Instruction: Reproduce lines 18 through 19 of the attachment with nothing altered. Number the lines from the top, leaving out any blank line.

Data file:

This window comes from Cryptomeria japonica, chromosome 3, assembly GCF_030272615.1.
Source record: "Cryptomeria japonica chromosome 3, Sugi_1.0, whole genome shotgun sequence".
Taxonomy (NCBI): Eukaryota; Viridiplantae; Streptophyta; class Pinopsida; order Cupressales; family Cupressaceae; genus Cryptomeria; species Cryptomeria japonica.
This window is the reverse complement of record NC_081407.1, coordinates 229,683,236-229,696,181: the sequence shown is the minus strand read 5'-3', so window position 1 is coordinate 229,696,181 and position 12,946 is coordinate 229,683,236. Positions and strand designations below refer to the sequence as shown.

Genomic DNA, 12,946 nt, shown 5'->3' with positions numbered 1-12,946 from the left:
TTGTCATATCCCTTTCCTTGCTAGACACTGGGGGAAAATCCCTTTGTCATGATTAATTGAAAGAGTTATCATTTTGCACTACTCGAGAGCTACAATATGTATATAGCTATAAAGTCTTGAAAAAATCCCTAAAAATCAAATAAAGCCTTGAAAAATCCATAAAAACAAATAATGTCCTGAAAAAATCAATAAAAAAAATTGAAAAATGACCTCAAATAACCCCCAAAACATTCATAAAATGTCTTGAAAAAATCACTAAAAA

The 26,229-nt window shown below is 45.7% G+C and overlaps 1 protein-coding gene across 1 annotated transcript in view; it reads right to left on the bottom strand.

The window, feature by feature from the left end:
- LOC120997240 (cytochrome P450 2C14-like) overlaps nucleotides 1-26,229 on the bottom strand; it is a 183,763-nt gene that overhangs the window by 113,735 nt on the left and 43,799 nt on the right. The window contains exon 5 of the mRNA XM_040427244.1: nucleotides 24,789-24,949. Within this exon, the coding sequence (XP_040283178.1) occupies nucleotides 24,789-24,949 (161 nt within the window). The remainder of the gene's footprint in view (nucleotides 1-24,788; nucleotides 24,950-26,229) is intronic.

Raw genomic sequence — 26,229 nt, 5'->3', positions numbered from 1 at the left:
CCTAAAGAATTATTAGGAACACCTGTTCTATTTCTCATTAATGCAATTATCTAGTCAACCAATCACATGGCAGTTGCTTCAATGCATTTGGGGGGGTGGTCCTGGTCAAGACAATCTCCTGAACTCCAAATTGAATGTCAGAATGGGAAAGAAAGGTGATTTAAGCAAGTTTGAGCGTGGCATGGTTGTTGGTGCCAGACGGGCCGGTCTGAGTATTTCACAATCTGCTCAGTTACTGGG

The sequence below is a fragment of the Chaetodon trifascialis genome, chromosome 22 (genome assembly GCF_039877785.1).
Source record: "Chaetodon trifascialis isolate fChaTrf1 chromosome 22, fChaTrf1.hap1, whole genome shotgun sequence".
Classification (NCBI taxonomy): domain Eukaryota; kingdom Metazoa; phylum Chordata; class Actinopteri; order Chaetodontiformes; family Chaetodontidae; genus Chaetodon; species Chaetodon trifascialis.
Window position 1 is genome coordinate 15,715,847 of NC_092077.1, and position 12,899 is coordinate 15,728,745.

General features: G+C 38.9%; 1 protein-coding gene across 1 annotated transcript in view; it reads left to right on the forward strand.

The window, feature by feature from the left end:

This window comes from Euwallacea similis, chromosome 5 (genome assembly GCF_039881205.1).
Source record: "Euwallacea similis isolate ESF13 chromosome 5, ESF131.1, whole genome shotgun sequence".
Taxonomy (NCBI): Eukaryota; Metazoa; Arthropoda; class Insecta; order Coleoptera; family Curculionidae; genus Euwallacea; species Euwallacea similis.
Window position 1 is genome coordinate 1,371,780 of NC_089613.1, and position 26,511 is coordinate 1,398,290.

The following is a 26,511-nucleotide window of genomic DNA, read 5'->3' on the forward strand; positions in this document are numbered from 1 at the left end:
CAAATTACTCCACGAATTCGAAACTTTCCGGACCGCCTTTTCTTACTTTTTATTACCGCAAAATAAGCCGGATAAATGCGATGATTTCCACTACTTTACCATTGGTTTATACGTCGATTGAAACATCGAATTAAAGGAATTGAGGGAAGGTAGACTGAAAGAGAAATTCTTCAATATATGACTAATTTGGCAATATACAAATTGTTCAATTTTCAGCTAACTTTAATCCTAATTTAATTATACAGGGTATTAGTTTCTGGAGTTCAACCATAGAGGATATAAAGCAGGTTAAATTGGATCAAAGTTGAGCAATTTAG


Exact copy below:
This window comes from Euwallacea similis, chromosome 5 (genome assembly GCF_039881205.1).
Source record: "Euwallacea similis isolate ESF13 chromosome 5, ESF131.1, whole genome shotgun sequence".